They say that directing is 90% casting. But that must mean that casting is a hefty percentage of acting too — knowing how to place yourself in roles where you have the best chance to succeed. I’m not sure that Mark Duplass is a world-class actor but he’s a genius at casting. He’s good in everything in part because he understands his strengths an actor and plays to them. His character in “True Adolescents,” Sam, isn’t that far removed from the likable, aimless early thirtysomethings he played in films like “The Puffy Chair” or “Humpday.” But Duplass is his generation’s foremost likable, aimless early thirtysomething, and it’s always fun to see him to riff on that persona.
Sam lives in Seattle and works (sort of) as a struggling musician. His scruffy, scuffling rock band has the symbolism-infused name The Effort; Sam thinks they’re right on the verge of a record deal, but his girlfriend has had enough of his failed dreams and kicks him out of their apartment. With nowhere else to turn, he moves in with his aunt Sharon (Melissa Leo), who begs him to take his teenage cousin Oliver (Bret Loehr) and Oliver’s buddy Jake (Carr Thompson) on a weekend camping trip after Oliver’s absentee father bails on his chaperoning duties. Skinny-jeans-and-Converse-wearing Sam isn’t exactly an ideal outdoorsman, but he doesn’t have much choice, and so this unlikely trio of dudes set off to explore the forests of the Pacific Northwest.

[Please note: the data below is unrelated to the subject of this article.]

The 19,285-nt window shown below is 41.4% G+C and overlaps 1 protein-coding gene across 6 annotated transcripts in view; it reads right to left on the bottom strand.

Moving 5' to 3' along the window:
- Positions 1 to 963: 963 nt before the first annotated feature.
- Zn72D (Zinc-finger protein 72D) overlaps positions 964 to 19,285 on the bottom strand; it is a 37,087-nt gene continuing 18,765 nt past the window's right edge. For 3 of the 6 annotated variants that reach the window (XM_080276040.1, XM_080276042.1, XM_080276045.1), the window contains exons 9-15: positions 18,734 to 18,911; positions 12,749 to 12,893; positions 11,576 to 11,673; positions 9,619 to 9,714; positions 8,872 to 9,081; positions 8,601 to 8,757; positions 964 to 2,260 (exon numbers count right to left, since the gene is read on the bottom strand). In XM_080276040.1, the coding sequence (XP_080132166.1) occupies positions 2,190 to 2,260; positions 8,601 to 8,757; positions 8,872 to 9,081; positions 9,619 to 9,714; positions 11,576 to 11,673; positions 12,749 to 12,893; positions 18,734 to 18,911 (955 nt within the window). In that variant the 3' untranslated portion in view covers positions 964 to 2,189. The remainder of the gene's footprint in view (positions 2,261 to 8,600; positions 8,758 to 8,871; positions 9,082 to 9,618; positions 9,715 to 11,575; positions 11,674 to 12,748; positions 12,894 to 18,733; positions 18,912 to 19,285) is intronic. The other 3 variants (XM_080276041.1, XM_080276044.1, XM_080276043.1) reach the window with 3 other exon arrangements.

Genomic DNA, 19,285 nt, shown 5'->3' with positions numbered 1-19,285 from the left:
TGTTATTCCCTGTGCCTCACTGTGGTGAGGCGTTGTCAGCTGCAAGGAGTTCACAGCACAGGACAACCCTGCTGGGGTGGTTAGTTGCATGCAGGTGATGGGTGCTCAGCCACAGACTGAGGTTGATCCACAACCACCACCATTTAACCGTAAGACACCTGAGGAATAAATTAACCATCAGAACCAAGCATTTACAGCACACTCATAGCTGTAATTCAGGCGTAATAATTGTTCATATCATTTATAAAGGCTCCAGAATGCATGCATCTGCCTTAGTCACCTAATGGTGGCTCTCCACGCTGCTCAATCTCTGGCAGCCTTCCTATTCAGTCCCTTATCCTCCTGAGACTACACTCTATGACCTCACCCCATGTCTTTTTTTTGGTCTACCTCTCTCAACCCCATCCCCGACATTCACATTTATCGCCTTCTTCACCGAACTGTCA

At this point in the narrative, “True Adolescents” resembles a lot of other recent indie films in the mumblecore mold of slackers and sex talk — and not just because Duplass, one of the patriarchs of the form, is on hand to deliver another solid performance. Like most mumblecore movies, the camera work is loose, the locations are real, and the stakes are very low-key. Writer/director Craig Johnson juxtaposes the boys’ childish antics — Duplass has one particularly hilarious sequence where he desperately searches for a cell phone signal in the nude — with serenely beautiful images of the verdant scenery. Standing at the edge of the ocean peering out at the water, they seem on the cusp of something life-changing, if only these boys could grow up and embrace it.
Sam, Oliver, and Jake’s aimless wandering through the woods would seem to be the perfect metaphor for the aimless, wandering qualities of these sorts of movies. But once our heroes set off on their multi-day hike, Johnson begins to throw some unexpected but very welcome twists at the usual mumblecore formula. Things, y’know, like, happen in this movie. Lives are changed. Secrets are revealed. The guys don’t really know where they’re going, but they certain find some very important things when they arrive.
Duplass’ younger co-stars aren’t always up to the dramatic and emotional challenges their roles demand, and I wonder if the film would be even more interesting if it were told from their perspective rather than Sam’s. But there’s still something refreshing about “True Adolescents.” It feels like mumblecore’s inherent immaturity finally coming of age.